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STROUD V. UNITED STATES, 251 U. S. 380 (1920)
U.S. Supreme Court
Stroud v. United States, 251 U.S. 380 (1920)
Stroud v. United States
Petition for rehearing
Decided January 19, 1920
251 U.S. 380
THE DISTRICT COURT OF THE UNITED STATES
FOR THE DISTRICT OF KANSAS
Possible error in overruling a challenge for cause in this case was not prejudicial in view of the number of peremptory challenge allowed to, and their use by, the accused and the absence of any indication that the jury was not impartial. The former decision, ante, 251 U. S. 15, reexamined on this point and approved.
Memorandum opinion by direction of the Court, by MR. JUSTICE DAY.
In this proceeding, on November 24, 1919, this Court affirmed the judgment of the United States District Court for the District of Kansas rendered upon a verdict convicting the plaintiff in error of murder in the first degree.
A petition for rehearing has been presented. It has been considered, and we find occasion to notice only so
much thereof as refers to the refusal of the court below to sustain the plaintiff in error's challenge for cause as to the juror Williamson. The other grounds urged have been examined and found to be without merit.
Williamson was called as a juror, and, as we said in our former opinion, was challenged for cause by the plaintiff in error. This challenge was overruled, and the juror was then challenged peremptorily by the accused. The testimony of Williamson made it reasonably certain that, in the event of conviction for murder in the first degree, he would render no other verdict than one which required capital punishment. Granting that this challenge for cause should have been sustained, and that this ruling required the plaintiff in error to use one of his peremptory challenges to remove the juror from the panel, we held that the refusal to sustain the challenge was not prejudicial error, as the record disclosed that the defendant was allowed twenty-two peremptory challenges, when the law allowed but twenty.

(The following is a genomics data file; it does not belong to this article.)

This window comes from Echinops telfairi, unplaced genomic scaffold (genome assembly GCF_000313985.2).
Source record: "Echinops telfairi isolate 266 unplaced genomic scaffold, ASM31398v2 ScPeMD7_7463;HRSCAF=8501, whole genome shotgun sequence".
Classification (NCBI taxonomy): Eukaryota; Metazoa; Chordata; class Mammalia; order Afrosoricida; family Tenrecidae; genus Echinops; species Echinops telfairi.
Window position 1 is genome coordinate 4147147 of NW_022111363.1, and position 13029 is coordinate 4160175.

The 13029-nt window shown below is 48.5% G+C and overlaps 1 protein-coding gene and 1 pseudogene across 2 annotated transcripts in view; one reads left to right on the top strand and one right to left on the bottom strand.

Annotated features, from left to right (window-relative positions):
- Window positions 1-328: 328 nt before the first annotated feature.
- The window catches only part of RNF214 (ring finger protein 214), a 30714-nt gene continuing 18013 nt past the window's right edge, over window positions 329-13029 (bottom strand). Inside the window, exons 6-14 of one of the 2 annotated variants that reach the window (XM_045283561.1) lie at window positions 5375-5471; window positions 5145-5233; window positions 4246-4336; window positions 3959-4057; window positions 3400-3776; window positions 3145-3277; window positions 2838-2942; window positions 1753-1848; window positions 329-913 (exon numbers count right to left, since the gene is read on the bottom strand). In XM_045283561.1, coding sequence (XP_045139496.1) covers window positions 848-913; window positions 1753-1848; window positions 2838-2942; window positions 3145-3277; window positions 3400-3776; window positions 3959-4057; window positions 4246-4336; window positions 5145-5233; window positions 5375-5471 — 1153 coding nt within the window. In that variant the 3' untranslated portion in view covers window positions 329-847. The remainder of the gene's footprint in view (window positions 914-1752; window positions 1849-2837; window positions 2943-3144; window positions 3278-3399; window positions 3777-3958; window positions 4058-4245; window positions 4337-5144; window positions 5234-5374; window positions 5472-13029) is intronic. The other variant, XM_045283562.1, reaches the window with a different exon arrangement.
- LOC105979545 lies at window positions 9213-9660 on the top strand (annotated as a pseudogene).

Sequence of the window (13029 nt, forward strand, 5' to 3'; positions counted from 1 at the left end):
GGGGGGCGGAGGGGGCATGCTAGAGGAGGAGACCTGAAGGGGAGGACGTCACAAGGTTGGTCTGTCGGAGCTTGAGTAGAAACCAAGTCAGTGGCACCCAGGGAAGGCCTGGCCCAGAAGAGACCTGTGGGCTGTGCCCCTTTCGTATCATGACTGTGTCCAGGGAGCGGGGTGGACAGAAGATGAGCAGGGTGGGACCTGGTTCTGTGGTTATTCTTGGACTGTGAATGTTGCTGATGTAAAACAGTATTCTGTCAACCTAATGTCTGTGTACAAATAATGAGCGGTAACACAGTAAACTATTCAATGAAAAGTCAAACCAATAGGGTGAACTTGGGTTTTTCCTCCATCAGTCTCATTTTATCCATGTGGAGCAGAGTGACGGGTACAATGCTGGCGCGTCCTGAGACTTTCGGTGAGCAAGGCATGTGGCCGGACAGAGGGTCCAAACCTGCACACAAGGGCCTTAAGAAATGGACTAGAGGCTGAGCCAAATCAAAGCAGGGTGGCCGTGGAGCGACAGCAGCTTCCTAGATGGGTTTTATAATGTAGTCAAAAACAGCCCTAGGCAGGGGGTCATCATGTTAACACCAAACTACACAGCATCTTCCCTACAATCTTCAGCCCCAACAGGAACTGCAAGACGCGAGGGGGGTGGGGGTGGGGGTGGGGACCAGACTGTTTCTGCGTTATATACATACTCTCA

In the petition for rehearing, it is alleged that the record discloses that in fact the accused was allowed twenty peremptory challenges and no more, and this allegation is accompanied by an affidavit of counsel giving the names of twenty persons challenged peremptorily by the plaintiff in error, and stating that no other peremptory challenges were allowed to him at the trial. In this statement, the counsel is mistaken. An examination of the original transcript, as also the printed transcript, shows that a juror, H. A. Shearer, was called and examined upon his voir dire (printed transcript, p. 79), and later was peremptorily challenged by the plaintiff in error (printed transcript, p. 143) and excused from the panel. H. A. Shearer's name does not appear upon the list of those as to whom peremptory challenges were made and sustained in plaintiff in error's behalf as given in the petition and affidavit for
a rehearing. It does appear in the transcript that plaintiff in error was allowed twenty-one peremptory challenges, and it follows that his right to exercise such challenges was not abridged to his prejudice by the failure to allow the single challenge for cause which, in our opinion, should have been sustained by the trial judge. Furthermore, the record shows that, after the ruling and challenge as to Williamson, the plaintiff in error had other peremptory challenges which he might have used, and the record does not disclose that other than an impartial jury sat on the trial. See Spies v. Illinois, 123 U. S. 131, 123 U. S. 168, and cases cited.
It follows that the petition for rehearing must be denied.
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